Suspected of helping the Chinese government identify a network of CIA informants and assets, former CIA case officer Jerry Chun Shing Lee was arrested this week and charged with unlawful retention of national defense information. Although the FBI searched Lee’s hotel rooms in August 2012 and discovered two notebooks containing the true identities of CIA employees and assets, the double agent was not arrested until Monday.
After joining the CIA in 1994, Lee became a case officer with access to classified information. By the time he left the Agency in 2007, Lee was reportedly disgruntled with his lackluster career and allegedly worked for the Chinese government.
While on vacation in Hawaii and Virginia with his family in August 2012, Lee remained under FBI surveillance when agents conducted court-authorized searches of his hotel rooms. According to the recently unsealed affidavit, the FBI agents found two notebooks containing “operational notes from asset meetings, operational meeting locations, operational phone numbers, true names of assets, and covert facilities… The address book contained true names and phone numbers of assets and covert CIA employees, as well as the address of CIA facilities.”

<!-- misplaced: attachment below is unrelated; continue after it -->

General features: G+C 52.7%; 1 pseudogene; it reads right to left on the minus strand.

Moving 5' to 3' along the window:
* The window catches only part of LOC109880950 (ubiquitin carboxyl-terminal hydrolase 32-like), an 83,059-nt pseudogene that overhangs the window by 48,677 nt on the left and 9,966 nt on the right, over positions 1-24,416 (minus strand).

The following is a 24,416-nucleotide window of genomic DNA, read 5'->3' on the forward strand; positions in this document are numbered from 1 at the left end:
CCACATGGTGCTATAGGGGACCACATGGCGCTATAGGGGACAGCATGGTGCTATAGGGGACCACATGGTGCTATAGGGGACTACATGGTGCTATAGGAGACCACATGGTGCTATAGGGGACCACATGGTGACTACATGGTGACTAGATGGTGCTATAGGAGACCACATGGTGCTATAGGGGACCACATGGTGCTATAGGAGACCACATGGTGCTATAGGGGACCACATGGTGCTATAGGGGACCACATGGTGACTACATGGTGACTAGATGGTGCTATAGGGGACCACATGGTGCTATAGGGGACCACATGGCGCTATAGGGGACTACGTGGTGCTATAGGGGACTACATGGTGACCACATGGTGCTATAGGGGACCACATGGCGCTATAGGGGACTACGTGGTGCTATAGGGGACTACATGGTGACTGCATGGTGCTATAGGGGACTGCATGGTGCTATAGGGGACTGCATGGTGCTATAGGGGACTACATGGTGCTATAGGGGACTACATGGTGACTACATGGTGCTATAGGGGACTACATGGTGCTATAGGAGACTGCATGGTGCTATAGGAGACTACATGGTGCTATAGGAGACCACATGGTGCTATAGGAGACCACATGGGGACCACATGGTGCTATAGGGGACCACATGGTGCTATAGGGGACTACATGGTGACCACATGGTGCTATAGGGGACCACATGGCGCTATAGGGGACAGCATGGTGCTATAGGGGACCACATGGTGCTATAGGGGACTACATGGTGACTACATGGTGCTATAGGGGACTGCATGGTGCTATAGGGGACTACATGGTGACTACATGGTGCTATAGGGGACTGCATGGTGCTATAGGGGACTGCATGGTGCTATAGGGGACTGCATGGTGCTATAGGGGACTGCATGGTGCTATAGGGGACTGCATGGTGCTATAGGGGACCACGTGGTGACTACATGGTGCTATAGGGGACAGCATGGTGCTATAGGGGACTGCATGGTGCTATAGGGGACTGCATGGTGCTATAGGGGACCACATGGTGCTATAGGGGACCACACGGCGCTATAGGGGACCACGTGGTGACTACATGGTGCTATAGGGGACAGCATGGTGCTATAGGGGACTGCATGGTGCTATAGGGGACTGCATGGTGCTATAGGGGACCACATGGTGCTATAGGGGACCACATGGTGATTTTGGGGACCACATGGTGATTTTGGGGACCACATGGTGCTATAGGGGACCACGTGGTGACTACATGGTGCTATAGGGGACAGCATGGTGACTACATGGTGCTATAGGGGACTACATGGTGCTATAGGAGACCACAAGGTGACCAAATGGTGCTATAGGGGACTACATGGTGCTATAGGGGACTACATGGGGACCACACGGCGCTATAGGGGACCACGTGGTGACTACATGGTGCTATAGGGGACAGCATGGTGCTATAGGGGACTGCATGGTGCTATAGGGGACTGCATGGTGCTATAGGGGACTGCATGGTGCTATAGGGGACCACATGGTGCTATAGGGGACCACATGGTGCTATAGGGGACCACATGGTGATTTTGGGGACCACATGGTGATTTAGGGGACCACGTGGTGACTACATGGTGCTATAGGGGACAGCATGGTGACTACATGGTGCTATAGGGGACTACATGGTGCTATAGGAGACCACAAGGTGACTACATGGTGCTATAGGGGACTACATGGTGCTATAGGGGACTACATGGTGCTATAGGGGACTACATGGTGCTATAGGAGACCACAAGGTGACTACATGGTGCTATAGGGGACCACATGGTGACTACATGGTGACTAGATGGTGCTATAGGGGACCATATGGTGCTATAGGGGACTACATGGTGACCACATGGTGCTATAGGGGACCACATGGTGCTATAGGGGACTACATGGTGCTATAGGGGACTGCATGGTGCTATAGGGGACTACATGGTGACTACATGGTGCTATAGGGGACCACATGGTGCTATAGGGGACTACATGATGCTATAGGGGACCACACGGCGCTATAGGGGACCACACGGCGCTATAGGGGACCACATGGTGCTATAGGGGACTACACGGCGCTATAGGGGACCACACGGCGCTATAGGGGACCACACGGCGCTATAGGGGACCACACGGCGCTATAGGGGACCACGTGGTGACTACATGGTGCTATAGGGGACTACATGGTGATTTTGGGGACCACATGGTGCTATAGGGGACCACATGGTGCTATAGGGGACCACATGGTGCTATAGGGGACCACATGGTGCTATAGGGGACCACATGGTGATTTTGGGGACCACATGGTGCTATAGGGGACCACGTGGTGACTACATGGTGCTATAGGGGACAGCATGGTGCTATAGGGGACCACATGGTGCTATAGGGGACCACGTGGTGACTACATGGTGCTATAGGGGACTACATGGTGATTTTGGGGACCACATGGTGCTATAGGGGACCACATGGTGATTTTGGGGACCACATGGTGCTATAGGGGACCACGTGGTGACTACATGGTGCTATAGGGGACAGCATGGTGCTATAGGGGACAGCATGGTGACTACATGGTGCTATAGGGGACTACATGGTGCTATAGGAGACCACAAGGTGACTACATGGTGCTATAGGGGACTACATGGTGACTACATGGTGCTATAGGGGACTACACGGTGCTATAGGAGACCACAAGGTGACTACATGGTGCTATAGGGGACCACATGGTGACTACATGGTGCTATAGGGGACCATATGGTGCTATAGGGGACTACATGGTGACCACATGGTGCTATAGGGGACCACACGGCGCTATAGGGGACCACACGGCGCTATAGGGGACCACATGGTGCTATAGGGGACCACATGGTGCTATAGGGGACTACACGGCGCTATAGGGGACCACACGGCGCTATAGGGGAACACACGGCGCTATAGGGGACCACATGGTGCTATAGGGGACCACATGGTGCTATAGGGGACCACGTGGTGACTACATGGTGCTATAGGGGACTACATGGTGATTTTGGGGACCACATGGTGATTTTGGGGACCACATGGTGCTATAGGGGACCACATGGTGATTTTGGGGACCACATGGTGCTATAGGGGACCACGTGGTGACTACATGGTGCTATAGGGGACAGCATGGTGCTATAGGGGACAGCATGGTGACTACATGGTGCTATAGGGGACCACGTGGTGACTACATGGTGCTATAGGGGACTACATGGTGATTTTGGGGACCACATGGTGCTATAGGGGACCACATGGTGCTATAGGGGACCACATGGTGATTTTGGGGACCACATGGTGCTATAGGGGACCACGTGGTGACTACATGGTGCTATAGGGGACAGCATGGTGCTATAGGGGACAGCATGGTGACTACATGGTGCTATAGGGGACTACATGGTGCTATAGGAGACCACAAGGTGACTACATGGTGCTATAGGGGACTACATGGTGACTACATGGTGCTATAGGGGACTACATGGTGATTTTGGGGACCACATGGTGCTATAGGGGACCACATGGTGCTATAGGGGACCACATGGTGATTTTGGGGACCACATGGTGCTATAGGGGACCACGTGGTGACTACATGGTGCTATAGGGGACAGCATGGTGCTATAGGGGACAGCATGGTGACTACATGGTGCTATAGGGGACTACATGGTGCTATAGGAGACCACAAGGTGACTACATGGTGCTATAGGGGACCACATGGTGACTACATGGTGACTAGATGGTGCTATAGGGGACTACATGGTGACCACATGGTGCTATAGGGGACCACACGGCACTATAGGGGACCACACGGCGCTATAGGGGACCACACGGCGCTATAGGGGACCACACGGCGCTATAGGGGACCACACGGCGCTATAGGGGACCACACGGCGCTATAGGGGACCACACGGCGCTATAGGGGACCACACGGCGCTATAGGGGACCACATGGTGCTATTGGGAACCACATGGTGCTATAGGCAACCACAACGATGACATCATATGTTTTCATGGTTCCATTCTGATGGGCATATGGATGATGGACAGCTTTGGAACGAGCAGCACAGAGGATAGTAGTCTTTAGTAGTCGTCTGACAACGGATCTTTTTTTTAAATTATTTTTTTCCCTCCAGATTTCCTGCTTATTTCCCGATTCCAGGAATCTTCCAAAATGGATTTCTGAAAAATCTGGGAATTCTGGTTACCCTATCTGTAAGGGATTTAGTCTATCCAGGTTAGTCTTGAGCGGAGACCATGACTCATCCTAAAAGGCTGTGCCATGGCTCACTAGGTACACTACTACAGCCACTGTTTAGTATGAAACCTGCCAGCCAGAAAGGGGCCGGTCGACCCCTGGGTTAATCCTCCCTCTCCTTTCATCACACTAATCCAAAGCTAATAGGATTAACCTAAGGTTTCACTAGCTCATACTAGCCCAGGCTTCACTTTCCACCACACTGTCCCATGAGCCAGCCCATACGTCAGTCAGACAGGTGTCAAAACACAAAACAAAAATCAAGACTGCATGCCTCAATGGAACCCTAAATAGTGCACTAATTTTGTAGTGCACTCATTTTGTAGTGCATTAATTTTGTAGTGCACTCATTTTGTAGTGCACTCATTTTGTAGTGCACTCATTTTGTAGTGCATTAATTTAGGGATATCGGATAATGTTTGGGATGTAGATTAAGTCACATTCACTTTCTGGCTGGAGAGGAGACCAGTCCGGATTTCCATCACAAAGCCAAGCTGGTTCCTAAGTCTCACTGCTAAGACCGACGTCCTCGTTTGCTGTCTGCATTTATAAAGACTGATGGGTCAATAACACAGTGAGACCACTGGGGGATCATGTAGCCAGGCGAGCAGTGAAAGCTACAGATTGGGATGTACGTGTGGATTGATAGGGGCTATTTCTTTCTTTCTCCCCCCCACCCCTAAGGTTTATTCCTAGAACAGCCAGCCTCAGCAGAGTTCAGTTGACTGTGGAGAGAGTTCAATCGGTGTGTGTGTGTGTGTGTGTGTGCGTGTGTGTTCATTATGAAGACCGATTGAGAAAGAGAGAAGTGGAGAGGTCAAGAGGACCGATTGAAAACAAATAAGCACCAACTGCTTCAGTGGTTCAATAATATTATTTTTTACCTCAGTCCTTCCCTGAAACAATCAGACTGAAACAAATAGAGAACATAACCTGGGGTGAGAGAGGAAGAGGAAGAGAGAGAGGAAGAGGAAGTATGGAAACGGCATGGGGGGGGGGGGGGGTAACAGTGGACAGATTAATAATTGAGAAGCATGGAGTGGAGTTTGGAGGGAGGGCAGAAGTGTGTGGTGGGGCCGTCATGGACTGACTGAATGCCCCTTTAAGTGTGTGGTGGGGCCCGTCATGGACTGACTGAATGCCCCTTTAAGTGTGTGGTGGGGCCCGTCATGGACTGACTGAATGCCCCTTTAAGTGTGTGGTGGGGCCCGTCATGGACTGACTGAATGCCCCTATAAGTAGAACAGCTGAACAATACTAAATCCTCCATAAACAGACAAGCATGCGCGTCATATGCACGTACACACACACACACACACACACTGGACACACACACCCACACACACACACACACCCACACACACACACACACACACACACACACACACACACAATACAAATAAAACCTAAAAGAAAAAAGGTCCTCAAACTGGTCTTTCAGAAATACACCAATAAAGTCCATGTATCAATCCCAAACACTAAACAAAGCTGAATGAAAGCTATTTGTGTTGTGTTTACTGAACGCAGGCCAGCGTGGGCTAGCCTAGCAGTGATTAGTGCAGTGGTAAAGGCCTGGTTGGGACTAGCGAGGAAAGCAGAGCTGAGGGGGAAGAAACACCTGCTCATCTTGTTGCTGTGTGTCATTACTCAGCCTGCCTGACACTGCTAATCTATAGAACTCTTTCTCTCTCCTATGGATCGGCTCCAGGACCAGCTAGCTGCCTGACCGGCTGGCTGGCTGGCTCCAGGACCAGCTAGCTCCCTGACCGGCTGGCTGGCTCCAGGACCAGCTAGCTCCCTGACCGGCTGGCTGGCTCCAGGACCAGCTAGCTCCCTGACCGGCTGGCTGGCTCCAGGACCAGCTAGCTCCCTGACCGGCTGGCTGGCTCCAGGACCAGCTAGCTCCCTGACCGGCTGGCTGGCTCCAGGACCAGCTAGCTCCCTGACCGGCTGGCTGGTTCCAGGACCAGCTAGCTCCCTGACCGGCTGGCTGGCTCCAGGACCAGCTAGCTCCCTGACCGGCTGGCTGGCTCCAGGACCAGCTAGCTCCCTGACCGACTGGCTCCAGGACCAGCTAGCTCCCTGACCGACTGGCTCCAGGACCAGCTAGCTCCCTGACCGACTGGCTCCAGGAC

Despite the fact that Lee was interviewed by FBI agents five times between May and June 2013, the former CIA case officer never admitted to possession of the two notebooks. As China dismantled the CIA’s spying program, Lee remained free until his arrest at Kennedy Airport in New York on Monday.
More than a dozen CIA informants have been executed or imprisoned by the Chinese government. Before his arrest on U.S. soil, Lee had been residing in Hong Kong.
According to The New York Times, the FBI suspected a mole within the CIA, but the Agency was reluctant to embrace that theory until presented with photographs of Lee’s notebooks. If convicted, Lee could face up to 10 years in federal prison.